When moving in, your landlord should take detailed inventory notes which describe the state of key items like the bed, sofa, carpet etc, and supplement these notes with time-stamped photographs. This will be referred back to when you move out at the end of the tenancy so it’s very important to make sure that the notes are accurate.
Once the check-in report is signed by both yourself and your landlord it can be used at the end of the tenancy when compared to the check-out report to settle any disputes. A good inventory can help avoid a dispute when the tenancy ends. Find out more in mydeposits guide, Inventories – the complete guide.
Arguably, the most important piece of information you need to know before moving into a property is the cost of rent and how this will be paid.
The tenancy agreement should state how much the rent will be, how often the rent should be paid (for example, monthly or quarterly) and how to pay it, providing the landlord’s bank details.
When it comes to the deposit, make sure you establish which type of deposit you are enrolled in, a traditional deposit or a deposit replacement.
Traditionally, a deposit is held in a government approved scheme, such as mydeposits, and a lump sum is paid to the landlord or agent at the start of the tenancy and returned at the end, minus any dispute deductions.
If opting for a traditional deposit it is a legal requirement that your landlord protects your deposit in a government approved protection scheme, such as mydeposits within 30 calendar days of receiving it.
Deposit replacements are an alternative to traditional deposits; they offer financial flexibility to renters as instead of paying an upfront deposit, you pay a non-refundable fee either monthly or yearly (depending on the provider) which is usually less than a traditional deposit. Deposit replacements provide the landlord with the same protection, but the crucial difference for the tenant is that, rather than paying an upfront deposit, they pay a non-refundable fee. Using a deposit replacement option avoids the ‘double bubble’ if tenants are between rental properties as there is no need for the tenant to find a large upfront sum whilst the existing deposit is being released.
Ome’s Deposit Replacement Membership aims to provide choice and flexibility for the modern-day renter by reducing upfront costs. Our membership replaces the upfront deposit with a small monthly membership fee (nine out of ten tenants will pay less than £10 per month with Ome) and also includes the exclusive benefit of including complementary access to our rental wellbeing helpline.
According to a recent Ome study, utilising data from mydeposits: 44 percent of student deposit disputes were due to an issue with cleaning.
Your tenancy agreement will state examples of what would cause deductions from your deposit at the end of the tenancy. It is important to read through this thoroughly to ensure you are aware of what could cause your landlord to deduct money from your deposit if you opted for a traditional deposit. Possible circumstances would be damage to the property, breakages or lack of cleanliness.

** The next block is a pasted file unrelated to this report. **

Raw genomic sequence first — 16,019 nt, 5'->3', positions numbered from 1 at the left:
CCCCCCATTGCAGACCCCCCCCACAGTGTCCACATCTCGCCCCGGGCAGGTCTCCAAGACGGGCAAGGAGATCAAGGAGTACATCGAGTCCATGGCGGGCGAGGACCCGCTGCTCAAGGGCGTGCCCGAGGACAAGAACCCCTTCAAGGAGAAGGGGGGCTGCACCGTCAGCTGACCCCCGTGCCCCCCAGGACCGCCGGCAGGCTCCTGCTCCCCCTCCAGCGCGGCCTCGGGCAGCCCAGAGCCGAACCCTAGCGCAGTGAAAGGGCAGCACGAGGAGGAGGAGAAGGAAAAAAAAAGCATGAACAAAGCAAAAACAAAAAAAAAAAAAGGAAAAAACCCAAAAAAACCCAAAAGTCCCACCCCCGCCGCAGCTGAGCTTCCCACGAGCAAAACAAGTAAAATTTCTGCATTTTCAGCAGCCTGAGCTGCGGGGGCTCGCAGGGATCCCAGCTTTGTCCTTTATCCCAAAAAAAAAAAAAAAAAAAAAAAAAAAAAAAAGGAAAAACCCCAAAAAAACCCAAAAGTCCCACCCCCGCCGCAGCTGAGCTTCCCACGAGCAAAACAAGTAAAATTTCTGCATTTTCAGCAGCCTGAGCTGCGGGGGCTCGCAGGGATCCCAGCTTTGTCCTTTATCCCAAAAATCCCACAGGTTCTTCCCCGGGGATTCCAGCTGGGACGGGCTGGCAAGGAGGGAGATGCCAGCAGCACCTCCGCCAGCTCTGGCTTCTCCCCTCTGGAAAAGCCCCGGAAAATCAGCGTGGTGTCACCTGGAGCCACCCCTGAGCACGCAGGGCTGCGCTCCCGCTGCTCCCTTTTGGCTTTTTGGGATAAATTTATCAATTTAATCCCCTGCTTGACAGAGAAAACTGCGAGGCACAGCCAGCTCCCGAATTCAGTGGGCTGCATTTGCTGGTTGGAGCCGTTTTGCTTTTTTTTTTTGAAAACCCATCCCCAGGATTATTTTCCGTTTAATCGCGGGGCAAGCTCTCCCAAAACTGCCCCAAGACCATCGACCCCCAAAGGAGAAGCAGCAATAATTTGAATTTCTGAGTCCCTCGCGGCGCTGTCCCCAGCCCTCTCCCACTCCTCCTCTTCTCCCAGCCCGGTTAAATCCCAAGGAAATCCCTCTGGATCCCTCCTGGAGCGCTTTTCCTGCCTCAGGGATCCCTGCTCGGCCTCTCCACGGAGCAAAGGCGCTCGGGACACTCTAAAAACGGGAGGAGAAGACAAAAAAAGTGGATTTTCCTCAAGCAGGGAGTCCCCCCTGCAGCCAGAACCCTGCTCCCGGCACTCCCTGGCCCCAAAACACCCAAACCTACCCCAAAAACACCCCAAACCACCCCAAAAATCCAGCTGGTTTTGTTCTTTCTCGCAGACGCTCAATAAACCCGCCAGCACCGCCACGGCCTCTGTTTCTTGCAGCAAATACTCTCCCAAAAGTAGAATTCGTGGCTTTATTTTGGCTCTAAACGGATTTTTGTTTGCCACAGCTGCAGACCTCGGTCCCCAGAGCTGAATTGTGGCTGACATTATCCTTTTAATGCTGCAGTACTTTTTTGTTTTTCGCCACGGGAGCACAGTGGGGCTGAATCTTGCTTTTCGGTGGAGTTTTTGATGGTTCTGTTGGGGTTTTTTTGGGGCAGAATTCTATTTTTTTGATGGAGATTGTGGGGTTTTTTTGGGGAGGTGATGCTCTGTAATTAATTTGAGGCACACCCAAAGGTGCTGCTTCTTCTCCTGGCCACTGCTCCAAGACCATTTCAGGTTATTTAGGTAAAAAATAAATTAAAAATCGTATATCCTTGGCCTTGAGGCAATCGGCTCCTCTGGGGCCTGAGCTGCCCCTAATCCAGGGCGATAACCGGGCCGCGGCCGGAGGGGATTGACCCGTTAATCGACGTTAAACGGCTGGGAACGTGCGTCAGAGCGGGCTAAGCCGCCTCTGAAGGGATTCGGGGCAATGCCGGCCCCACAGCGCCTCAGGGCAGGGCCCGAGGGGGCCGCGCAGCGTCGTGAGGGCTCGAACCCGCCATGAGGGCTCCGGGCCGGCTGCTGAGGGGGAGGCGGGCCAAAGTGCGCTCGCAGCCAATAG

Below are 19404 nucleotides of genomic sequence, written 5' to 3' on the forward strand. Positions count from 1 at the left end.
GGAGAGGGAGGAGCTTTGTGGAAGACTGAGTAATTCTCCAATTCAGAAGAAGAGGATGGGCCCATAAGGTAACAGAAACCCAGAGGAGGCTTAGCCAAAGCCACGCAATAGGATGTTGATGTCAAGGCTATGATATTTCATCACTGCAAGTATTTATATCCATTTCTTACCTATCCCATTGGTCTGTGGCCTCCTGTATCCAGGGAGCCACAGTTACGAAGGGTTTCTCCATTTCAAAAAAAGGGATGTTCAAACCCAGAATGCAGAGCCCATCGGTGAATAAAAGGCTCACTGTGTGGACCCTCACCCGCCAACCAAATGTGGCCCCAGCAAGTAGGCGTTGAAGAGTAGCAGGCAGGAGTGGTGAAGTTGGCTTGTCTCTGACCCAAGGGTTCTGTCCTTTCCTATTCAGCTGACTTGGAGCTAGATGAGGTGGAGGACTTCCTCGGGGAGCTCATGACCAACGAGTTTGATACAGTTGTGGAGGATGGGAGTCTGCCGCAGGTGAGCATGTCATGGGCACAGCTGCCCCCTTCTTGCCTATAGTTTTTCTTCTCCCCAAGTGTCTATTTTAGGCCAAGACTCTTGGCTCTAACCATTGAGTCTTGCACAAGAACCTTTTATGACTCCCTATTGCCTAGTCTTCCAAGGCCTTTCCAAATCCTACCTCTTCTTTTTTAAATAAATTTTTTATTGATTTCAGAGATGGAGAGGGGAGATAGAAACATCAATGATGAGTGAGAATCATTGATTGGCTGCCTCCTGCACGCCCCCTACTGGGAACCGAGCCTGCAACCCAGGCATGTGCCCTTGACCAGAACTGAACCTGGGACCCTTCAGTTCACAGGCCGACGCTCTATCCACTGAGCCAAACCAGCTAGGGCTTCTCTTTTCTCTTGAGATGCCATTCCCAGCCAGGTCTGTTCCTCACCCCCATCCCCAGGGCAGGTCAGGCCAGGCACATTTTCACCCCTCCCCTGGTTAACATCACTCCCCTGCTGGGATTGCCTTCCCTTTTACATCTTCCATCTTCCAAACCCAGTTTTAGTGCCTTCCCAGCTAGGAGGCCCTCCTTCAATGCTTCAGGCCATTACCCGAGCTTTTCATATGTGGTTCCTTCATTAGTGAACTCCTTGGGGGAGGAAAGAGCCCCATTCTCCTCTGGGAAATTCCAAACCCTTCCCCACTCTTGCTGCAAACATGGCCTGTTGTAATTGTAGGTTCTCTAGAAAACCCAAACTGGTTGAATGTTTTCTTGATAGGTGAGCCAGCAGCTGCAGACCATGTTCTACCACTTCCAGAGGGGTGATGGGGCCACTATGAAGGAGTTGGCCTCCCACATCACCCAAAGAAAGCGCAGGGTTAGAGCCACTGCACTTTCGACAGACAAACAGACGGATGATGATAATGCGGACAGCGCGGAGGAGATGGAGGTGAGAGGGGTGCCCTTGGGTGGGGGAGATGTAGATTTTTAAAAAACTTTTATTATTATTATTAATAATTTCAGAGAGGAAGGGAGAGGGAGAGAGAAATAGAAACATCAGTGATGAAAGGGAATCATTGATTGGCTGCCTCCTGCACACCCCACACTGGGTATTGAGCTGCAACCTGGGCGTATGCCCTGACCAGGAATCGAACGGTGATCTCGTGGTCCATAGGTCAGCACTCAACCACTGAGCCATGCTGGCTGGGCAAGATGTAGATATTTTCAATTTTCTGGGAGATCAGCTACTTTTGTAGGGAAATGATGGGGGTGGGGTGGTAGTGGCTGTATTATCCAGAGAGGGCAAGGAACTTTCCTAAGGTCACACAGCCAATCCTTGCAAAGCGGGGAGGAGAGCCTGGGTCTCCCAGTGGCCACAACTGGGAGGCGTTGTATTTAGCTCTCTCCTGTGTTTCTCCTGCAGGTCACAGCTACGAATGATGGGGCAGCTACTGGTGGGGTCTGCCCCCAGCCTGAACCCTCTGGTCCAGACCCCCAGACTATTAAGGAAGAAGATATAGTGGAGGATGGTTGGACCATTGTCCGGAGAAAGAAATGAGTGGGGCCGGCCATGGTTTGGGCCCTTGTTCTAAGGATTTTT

According to our recent research, cleaning, poor communication and damage to a property ranked as the top three issues in rental deposit disputes.
It is important to make sure that all of your housemates are fully aware of their obligations and that you all agree. Check out our list of top qualities to look for in a housemate.
When you move into a property it’s imperative that you know who to contact if an issue arises. Make sure you have contact details for your landlord or agent so that you can contact them in the event of a problem or emergency.
When it comes to repair responsibilities in the property, it is vital to know what you, the renter, are responsible for and what your landlord is in charge of maintaining. Renters are generally responsible for the following:
Read more on the repair responsibilities of landlords and tenants in Hamilton Fraser’s guide.
Some landlords or agents might prefer to be contacted through phone calls, but others might prefer text messages, WhatsApp or emails.
At the start of your tenancy make sure you are aware of how your landlord or agent prefers to be contacted and who to contact for specific problems because issues will inevitably arise. And, for steps on how to cultivate a mutually-beneficial relationship with your landlord, check out our guide: How to build a positive relationship with your landlord.
We recommend downloading our handy student renter top tip checklist and ticking off each action once complete. Now you’re well-informed and prepared for starting your rental journey in your new student accommodation!